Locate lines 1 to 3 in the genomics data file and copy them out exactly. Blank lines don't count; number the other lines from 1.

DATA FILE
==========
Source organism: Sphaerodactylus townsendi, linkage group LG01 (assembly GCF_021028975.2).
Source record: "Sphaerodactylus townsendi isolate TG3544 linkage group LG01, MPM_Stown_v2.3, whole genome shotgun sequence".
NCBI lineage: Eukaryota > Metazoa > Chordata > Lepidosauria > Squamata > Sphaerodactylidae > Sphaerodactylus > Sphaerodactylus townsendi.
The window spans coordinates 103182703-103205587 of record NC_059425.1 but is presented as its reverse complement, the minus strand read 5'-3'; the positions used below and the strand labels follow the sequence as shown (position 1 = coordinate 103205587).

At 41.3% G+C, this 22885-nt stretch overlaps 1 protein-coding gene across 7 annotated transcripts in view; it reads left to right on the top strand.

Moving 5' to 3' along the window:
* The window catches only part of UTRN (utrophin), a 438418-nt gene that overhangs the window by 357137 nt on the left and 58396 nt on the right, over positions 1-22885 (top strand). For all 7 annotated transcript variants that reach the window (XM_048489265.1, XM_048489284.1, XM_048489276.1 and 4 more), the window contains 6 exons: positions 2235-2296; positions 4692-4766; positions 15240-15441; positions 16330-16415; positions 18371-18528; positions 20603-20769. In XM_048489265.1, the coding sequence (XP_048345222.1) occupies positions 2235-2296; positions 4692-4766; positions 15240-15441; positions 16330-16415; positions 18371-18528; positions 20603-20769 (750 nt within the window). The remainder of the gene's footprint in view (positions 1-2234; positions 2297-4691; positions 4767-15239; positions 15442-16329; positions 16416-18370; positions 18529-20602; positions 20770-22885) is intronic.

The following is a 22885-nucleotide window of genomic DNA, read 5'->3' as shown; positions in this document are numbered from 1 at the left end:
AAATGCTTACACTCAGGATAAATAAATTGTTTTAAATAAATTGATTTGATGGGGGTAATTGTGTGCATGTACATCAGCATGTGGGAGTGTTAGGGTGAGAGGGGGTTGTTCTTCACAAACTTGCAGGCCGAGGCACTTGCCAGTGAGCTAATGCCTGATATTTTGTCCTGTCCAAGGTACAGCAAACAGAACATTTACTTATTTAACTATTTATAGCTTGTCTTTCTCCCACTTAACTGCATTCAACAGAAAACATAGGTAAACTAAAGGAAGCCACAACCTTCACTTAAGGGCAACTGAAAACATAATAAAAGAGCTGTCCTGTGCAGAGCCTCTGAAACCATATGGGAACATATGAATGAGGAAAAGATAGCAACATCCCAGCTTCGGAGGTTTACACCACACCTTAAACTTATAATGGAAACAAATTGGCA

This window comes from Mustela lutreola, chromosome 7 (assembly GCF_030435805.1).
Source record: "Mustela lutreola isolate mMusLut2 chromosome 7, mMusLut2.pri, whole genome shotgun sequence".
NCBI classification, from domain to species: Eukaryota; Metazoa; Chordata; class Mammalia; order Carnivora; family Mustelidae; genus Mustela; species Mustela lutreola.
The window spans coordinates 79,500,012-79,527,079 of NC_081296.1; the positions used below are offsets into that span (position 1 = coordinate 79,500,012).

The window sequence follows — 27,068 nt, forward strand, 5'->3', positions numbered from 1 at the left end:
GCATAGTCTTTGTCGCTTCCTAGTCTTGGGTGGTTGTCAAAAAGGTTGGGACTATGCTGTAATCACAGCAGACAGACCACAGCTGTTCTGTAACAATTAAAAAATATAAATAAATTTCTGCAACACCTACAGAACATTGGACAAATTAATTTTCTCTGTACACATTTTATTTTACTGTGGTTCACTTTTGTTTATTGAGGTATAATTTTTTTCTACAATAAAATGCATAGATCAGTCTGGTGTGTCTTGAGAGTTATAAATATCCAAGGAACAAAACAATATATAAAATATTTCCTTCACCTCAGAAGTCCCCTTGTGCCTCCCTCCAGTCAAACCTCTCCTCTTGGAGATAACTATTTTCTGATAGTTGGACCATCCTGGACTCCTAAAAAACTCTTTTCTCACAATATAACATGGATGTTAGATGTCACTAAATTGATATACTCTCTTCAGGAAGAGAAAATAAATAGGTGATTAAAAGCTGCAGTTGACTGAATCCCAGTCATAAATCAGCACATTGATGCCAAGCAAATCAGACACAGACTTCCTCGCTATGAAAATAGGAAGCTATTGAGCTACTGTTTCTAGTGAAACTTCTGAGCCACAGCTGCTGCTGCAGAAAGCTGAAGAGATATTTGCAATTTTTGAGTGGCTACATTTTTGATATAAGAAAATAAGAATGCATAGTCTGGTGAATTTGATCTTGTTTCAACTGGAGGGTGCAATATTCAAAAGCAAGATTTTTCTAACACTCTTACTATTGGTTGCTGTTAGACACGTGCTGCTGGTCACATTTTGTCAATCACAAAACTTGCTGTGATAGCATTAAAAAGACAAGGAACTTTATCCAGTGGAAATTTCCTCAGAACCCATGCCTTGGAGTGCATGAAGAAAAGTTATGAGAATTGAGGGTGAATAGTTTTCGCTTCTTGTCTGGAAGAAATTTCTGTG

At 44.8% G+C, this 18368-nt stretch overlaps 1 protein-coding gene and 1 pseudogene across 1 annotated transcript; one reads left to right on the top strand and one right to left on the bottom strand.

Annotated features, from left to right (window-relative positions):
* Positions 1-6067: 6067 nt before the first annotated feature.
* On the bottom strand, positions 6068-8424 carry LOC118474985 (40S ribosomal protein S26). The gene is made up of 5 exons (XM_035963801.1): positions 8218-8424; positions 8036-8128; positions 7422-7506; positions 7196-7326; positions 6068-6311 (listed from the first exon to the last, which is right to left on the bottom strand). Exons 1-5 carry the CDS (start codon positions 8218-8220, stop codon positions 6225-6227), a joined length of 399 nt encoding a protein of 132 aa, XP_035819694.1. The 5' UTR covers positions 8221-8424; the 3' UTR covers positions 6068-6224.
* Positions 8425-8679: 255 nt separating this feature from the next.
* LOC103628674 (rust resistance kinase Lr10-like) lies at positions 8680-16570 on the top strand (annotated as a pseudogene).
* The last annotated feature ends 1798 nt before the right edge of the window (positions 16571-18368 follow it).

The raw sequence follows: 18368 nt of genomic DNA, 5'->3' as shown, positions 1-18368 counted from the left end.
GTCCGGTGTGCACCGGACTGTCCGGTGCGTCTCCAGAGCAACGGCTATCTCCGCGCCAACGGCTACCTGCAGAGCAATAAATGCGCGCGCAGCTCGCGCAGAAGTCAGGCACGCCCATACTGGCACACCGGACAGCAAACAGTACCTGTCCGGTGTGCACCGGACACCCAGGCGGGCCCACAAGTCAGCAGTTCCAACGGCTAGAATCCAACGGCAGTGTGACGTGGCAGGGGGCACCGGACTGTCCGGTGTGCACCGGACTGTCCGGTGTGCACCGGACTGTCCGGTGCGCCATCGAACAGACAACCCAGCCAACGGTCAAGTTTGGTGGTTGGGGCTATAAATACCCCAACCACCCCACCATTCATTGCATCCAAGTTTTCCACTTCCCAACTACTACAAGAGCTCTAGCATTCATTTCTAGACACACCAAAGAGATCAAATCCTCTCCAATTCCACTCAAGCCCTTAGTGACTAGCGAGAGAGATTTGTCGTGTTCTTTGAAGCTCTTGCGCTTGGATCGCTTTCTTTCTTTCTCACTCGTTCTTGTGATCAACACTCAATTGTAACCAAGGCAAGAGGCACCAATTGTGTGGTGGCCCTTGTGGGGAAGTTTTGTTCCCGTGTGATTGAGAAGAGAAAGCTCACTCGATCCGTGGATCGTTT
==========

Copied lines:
Source organism: Sphaerodactylus townsendi, linkage group LG01 (assembly GCF_021028975.2).
Source record: "Sphaerodactylus townsendi isolate TG3544 linkage group LG01, MPM_Stown_v2.3, whole genome shotgun sequence".
NCBI lineage: Eukaryota > Metazoa > Chordata > Lepidosauria > Squamata > Sphaerodactylidae > Sphaerodactylus > Sphaerodactylus townsendi.